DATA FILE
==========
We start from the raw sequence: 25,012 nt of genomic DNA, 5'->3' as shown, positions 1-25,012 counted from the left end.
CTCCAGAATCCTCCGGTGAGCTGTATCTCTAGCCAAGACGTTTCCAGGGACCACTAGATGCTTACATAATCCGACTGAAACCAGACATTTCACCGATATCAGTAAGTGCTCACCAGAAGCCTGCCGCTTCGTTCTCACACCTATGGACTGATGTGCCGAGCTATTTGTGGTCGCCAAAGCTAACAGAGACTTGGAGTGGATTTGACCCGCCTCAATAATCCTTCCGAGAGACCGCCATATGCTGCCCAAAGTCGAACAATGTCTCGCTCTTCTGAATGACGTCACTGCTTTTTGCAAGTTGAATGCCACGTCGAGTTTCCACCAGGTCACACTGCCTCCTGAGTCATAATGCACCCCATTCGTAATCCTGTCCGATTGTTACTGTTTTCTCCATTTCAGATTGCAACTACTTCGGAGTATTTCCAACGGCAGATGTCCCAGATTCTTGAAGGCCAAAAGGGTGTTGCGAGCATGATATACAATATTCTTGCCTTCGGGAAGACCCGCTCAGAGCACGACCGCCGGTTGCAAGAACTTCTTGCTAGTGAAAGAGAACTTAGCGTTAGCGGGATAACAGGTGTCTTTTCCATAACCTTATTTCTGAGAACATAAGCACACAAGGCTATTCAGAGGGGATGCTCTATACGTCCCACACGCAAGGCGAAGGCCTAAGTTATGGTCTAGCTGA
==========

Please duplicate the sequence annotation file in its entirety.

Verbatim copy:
We start from the raw sequence: 25,012 nt of genomic DNA, 5'->3' as shown, positions 1-25,012 counted from the left end.
CTCCAGAATCCTCCGGTGAGCTGTATCTCTAGCCAAGACGTTTCCAGGGACCACTAGATGCTTACATAATCCGACTGAAACCAGACATTTCACCGATATCAGTAAGTGCTCACCAGAAGCCTGCCGCTTCGTTCTCACACCTATGGACTGATGTGCCGAGCTATTTGTGGTCGCCAAAGCTAACAGAGACTTGGAGTGGATTTGACCCGCCTCAATAATCCTTCCGAGAGACCGCCATATGCTGCCCAAAGTCGAACAATGTCTCGCTCTTCTGAATGACGTCACTGCTTTTTGCAAGTTGAATGCCACGTCGAGTTTCCACCAGGTCACACTGCCTCCTGAGTCATAATGCACCCCATTCGTAATCCTGTCCGATTGTTACTGTTTTCTCCATTTCAGATTGCAACTACTTCGGAGTATTTCCAACGGCAGATGTCCCAGATTCTTGAAGGCCAAAAGGGTGTTGCGAGCATGATATACAATATTCTTGCCTTCGGGAAGACCCGCTCAGAGCACGACCGCCGGTTGCAAGAACTTCTTGCTAGTGAAAGAGAACTTAGCGTTAGCGGGATAACAGGTGTCTTTTCCATAACCTTATTTCTGAGAACATAAGCACACAAGGCTATTCAGAGGGGATGCTCTATACGTCCCACACGCAAGGCGAAGGCCTAAGTTATGGTCTAGCTGA